In autumn we crept down a mulched path
to the bank where cattails shone, bulrushes
concealing scarlet flags of the blackbirds.
The forest: humid scent of leaf-mold,
skittering of squirrels, the old buck’s track
toward a copse of knotted cedars.
I wanted to believe it wouldn’t end
and stepped behind you soundlessly
like one of the spirits who inhabit
these woods. We reached the blind,
finally, and trained our field glasses
until a few white spots gleamed—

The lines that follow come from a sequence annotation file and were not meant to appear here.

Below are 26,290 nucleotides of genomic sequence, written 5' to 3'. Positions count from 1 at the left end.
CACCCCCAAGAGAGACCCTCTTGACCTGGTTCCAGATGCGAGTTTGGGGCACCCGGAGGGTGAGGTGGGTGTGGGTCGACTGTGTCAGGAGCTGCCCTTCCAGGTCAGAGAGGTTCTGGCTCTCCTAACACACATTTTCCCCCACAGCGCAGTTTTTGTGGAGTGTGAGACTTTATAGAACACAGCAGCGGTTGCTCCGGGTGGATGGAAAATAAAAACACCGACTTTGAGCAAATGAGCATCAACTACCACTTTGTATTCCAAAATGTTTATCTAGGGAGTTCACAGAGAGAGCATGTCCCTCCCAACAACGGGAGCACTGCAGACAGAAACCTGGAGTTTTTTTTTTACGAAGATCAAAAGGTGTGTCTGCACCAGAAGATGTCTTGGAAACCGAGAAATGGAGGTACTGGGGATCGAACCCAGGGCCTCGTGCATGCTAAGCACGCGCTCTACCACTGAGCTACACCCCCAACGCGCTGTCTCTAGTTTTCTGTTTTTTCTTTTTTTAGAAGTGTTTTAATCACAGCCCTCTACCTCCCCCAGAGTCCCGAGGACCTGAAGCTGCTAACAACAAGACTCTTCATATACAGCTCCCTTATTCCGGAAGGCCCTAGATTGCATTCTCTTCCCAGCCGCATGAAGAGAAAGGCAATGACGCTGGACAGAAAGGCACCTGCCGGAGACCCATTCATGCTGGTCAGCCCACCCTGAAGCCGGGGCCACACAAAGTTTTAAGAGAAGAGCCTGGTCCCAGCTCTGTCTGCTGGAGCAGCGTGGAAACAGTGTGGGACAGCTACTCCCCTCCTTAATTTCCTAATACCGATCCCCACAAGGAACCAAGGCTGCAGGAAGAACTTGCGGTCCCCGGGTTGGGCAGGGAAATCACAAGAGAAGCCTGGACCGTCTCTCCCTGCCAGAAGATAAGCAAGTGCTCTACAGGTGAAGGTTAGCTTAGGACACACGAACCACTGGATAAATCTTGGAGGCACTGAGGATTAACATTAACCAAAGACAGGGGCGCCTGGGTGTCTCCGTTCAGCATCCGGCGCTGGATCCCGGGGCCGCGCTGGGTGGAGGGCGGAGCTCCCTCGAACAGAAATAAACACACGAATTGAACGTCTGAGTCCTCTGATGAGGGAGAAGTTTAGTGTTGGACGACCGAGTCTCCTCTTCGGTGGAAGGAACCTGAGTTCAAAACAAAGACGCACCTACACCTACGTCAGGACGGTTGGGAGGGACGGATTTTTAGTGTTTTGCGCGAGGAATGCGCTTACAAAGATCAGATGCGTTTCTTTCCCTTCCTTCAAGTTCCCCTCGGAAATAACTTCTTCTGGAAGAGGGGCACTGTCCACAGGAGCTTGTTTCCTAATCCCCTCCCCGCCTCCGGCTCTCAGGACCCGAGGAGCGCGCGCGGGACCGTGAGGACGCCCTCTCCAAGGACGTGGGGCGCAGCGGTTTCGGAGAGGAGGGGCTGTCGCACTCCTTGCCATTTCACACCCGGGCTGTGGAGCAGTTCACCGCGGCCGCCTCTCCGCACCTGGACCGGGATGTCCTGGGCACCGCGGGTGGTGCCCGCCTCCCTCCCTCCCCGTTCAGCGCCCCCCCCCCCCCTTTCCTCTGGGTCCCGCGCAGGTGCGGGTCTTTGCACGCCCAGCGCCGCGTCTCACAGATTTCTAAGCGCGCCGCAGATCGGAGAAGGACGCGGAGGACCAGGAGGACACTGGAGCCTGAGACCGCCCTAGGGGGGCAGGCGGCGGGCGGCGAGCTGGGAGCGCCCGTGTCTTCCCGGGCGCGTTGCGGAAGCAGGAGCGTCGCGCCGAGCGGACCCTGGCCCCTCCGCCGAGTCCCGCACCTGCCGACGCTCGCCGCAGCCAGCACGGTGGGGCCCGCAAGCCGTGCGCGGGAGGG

eagles’ heads against pines—there, on the ridge.
Then, above us, one rose, and I held my breath.
There’s a furious sound— seven feet of wing
feathers displacing the air. What remains
as it ascends but a repetitious longing
and the silence that follows departure?
Wind for days, and then frost. As I walked
the trail without you, my shoes crushed
a lace of ice. Every eagle was gone.
Once I held one in my sights until its shape
blurred—the horizon overtook it, and the haze.
I scanned but could not locate the vanishing point.